Thursday, April 21, 2011

Easy When You Know How...

Yesterday, Beloved brought home an article he had read in a newspaper he had found(Daily Mirror:dated 8th April 2011), as he thought it would be of interest to me. It was! The newspaper had asked a lady to see if she could feed her family (two adults and one 18 year old son) for a week, spending no more than £20!
Giving a day-by-day account of what was cooked, the lady managed (how well depends on what side of the fence you are standing), and although every day there were complaints such as "It's taking two hours a day to feed three people", and " looks and tastes great, but has taken two hours and used every pan in the house", and "There's nothing convenient about cooking on a budget, no wonder previous generations of women stayed home (to do)cooking - they had no choice", by day Seven, at least the lady admitted "This budget has trained me to be more imaginative, because I can't nip out to top up my cupboards....I can't wait to go shopping but...I've learned a lot from this experience and realised you can save a fortune".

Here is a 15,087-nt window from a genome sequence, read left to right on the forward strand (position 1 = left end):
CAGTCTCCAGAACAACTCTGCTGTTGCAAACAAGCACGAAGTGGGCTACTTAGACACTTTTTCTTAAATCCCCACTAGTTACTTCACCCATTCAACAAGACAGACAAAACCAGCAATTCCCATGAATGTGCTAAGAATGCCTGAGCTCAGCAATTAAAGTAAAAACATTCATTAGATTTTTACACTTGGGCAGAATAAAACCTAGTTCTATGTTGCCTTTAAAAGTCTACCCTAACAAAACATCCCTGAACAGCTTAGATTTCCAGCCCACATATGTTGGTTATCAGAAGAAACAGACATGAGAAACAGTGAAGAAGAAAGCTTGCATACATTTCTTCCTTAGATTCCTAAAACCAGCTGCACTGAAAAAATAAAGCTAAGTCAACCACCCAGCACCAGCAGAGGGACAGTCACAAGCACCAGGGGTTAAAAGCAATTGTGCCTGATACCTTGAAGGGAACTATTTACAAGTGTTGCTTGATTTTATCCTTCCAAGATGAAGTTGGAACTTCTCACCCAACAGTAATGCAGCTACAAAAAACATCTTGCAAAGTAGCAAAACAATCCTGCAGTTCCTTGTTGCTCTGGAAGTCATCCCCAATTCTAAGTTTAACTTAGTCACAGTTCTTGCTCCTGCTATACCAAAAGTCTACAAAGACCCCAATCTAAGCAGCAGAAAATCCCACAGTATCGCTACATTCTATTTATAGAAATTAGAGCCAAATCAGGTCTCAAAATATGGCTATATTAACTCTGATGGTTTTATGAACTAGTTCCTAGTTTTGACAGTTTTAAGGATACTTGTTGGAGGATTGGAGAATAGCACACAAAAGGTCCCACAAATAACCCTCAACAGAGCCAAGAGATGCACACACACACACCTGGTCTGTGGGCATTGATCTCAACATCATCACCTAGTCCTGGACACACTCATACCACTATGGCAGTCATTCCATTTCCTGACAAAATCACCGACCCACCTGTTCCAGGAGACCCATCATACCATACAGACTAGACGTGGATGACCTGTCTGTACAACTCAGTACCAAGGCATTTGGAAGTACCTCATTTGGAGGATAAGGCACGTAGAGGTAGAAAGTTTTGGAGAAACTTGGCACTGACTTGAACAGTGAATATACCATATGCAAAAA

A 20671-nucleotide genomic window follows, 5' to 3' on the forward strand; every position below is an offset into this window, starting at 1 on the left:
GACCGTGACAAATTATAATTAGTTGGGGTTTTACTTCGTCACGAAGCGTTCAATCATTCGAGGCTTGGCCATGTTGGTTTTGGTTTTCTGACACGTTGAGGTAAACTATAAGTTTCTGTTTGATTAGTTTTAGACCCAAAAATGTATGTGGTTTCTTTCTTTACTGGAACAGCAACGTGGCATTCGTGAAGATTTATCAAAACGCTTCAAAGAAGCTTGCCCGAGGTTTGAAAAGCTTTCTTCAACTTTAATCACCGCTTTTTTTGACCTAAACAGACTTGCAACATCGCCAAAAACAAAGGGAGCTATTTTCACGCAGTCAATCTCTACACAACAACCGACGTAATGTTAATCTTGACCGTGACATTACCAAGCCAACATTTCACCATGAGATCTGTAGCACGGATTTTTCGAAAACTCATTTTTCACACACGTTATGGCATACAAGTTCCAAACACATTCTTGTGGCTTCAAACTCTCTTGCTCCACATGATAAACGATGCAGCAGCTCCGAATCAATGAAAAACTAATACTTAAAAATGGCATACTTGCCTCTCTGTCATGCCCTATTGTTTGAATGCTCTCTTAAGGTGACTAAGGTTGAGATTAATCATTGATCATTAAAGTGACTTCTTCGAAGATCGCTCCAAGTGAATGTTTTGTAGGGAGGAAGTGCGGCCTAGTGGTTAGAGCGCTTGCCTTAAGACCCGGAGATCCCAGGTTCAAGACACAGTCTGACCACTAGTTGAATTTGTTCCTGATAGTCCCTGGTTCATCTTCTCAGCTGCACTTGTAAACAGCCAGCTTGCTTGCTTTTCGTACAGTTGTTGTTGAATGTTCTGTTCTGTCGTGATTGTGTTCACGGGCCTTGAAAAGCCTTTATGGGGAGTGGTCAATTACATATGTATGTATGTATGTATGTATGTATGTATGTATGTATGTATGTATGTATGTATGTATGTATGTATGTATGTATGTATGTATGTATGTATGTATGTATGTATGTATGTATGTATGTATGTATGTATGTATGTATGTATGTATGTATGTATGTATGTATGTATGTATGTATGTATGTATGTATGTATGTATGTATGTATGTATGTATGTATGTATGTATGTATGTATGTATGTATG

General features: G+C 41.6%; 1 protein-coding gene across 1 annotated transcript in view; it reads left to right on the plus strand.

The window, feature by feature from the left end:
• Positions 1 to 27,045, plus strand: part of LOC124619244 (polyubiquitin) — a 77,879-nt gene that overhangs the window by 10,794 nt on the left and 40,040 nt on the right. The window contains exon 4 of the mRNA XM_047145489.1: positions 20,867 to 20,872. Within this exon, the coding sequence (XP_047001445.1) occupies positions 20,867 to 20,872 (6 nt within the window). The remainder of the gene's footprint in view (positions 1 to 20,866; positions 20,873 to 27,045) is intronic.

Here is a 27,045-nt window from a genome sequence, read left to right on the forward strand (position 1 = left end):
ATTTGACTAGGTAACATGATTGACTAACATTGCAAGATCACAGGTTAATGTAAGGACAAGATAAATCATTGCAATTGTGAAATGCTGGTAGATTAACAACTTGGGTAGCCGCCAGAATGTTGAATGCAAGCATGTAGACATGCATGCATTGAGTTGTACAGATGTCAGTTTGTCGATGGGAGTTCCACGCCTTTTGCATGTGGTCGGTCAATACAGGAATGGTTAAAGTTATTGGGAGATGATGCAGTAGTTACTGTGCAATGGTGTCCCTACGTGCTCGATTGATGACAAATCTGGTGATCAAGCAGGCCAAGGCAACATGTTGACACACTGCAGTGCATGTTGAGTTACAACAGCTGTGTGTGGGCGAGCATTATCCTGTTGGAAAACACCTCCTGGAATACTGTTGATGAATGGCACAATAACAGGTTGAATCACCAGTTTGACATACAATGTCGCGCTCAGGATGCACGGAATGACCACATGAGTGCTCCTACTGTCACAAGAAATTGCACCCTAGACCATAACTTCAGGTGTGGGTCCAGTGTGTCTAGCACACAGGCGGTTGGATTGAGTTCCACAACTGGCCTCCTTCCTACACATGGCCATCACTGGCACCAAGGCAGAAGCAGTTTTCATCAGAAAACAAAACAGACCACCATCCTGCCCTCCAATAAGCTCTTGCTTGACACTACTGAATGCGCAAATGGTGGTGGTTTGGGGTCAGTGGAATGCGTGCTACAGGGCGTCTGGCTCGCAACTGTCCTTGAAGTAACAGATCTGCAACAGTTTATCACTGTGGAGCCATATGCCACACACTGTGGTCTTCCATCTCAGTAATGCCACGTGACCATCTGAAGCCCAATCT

Whether useful or not (most of us would have chosen to buy different things), the shopping list was given, and the purchases made were:
Baking potatoes 2 for £1 (£1.85p); 2 carrots 24p; cabbage 65p; 2 onions 27p; butternut squash £1.18p; frozen veg mix £1.00; sweetcorn 32p; baked beans 37p; tin of spinach 53p; chickpeas 99p; lentils 88p; 2 tins tomatoes 62p; plums £1.00p.
Penne pasta 20p; long grain rice 59p; plain flour 52p; butter 98p.
Eggs 58p; strong Cheddar £1.52p; and free range chicken pieces £3.50p.
Total spent £19.98p.

There were a few storecupboard items used and these were not costed: cooking oil,yeast, milk, herbs, spices and sugar. Milk alone would have taken the total to over £20, and why keep yeast when she normally never made bread? But then - thank goodness - we are all different in the way we like to cook and what we like to eat, so who am I to criticise? What did concern me was that the lady made the whole process of living on a tight budget more like hard work than anything else, with not a lot to show for it at the end. We need to inspire people to start cooking again, not keep telling them of all the time and labour it takes. and of course EVERYTHING takes time when we first start to learn. When babies, first finding our feet, we would stand and tumble, stand again and tumble again, but keep persevering until we managed to walk. Ever after that we never gave it another thought. Here are some useful sites for both novice and experienced cooks: (credit crunch meal planner)